Recently on the email list for the Association for Mormon Letters the following was posted in response to some queries about if males could contribute poetry to Segulla, an online magazine of Mormon women's writings.
'We’ve established a prose column for male contributors. [?¢Ç¨¬¶] This is the sole forum available for men at Segullah. We will not accept men’s poetry or artwork. Our prose and poetry contests continue to be open to women only. [?¢Ç¨¬¶] In a religious culture which embraces the belief that “gender is an essential characteristic of individual premortal, mortal, and eternal identity and purpose,” we feel the atmosphere created in our journal has a unique purpose and significance.'
This started me thinking about women’s literary journals, women’s art books, women’s forums, women’s movements, and what we men could possibly get out of it all. For example, what would happen if men (Mormon men in particular) started carving out a publication space just for themselves?
Hi feminists (I’m a cheerleader for your team in my spandex shorts), I know what you’re saying: 'Historically men have established themselves as the norm (let's start with the book of Genesis, Plato, Aristotle, St. Augustine, and then continue down a mile long list that will include an ocean liner of Mormon GAs). This premise is so deeply embedded in our culture that most publications are inherently ?¢Ç¨Àúmen’s' publications even if they don't know it.' I would tend to agree.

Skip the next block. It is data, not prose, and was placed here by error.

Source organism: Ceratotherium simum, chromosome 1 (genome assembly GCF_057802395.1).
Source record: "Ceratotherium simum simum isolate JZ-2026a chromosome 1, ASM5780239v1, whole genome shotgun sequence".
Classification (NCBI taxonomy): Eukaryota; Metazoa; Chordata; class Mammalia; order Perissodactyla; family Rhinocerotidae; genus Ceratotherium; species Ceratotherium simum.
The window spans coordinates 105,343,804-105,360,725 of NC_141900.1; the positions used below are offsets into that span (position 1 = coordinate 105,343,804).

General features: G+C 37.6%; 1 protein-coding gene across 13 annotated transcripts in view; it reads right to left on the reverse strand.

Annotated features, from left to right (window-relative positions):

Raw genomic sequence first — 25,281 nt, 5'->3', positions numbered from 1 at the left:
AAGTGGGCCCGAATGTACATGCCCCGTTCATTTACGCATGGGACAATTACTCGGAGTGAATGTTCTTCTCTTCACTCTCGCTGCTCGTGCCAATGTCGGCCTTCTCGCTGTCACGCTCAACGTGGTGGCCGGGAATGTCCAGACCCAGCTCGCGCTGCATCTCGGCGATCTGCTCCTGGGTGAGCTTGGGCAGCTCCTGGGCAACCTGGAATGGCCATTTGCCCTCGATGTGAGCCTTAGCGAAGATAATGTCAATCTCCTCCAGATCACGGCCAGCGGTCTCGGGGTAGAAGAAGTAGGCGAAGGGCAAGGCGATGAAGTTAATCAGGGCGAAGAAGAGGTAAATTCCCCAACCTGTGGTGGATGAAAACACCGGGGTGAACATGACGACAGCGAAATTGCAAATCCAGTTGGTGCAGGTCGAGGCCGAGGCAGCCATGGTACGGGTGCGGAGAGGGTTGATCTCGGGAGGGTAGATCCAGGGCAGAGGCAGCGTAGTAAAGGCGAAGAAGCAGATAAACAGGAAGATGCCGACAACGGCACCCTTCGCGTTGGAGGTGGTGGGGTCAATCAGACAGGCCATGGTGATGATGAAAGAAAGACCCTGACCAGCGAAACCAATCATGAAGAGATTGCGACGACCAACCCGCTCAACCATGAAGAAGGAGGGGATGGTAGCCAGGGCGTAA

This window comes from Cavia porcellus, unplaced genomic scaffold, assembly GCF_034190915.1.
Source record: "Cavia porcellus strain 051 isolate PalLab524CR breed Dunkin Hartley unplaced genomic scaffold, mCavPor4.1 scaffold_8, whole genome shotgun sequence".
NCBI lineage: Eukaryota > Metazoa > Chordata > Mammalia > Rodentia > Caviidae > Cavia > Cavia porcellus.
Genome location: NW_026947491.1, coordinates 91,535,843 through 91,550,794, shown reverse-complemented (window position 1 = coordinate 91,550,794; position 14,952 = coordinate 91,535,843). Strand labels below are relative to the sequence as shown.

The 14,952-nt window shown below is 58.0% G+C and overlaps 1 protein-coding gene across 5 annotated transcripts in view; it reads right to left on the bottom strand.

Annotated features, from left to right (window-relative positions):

However, I’m trying to talk about something different.
Feminists have done a good job carving out places where specifically female issues can be talked about skillfully in specifically female ways. They had to carve this place out amidst plenty of opposition, and it has created some fascinating insights into the human condition. Where would we be without Carol Gilligan, or Gloria Steinem, or Susan Griffin? (all female, I might point out) One of the best things they accomplished was throwing off the deeply ingrained cultural definitions of what it is to be female, enabling them to redefine themselves.
I think feminism's triumph in this area has created an opportunity for men to do the same thing.
For a long time, when men were the “norm,” we thought our point of view was the privileged one. But now we know better. Now we know that our voice is one of many.
It's true that right now there are plenty of opportunities for Mormon men to get together in an exclusive context (read: priesthood meetings in all their diversity and abundance). The problem is, as far as I have been able to see, the conversation that goes on those contexts is inundated by very old and tenacious ideas of what being a man means (the patriarchal model, the authority model, the heirarchical model). The conversation is dominated by reinforcements of that model, rather than an opening up to new possibilities.
I'm starting to wonder what a Mormon male-only publication would read like. When in a space where we can throw off conventions that no longer resonate with us, what might be the first to go? What conventions would we start tweaking? What conventions would we give more priority to?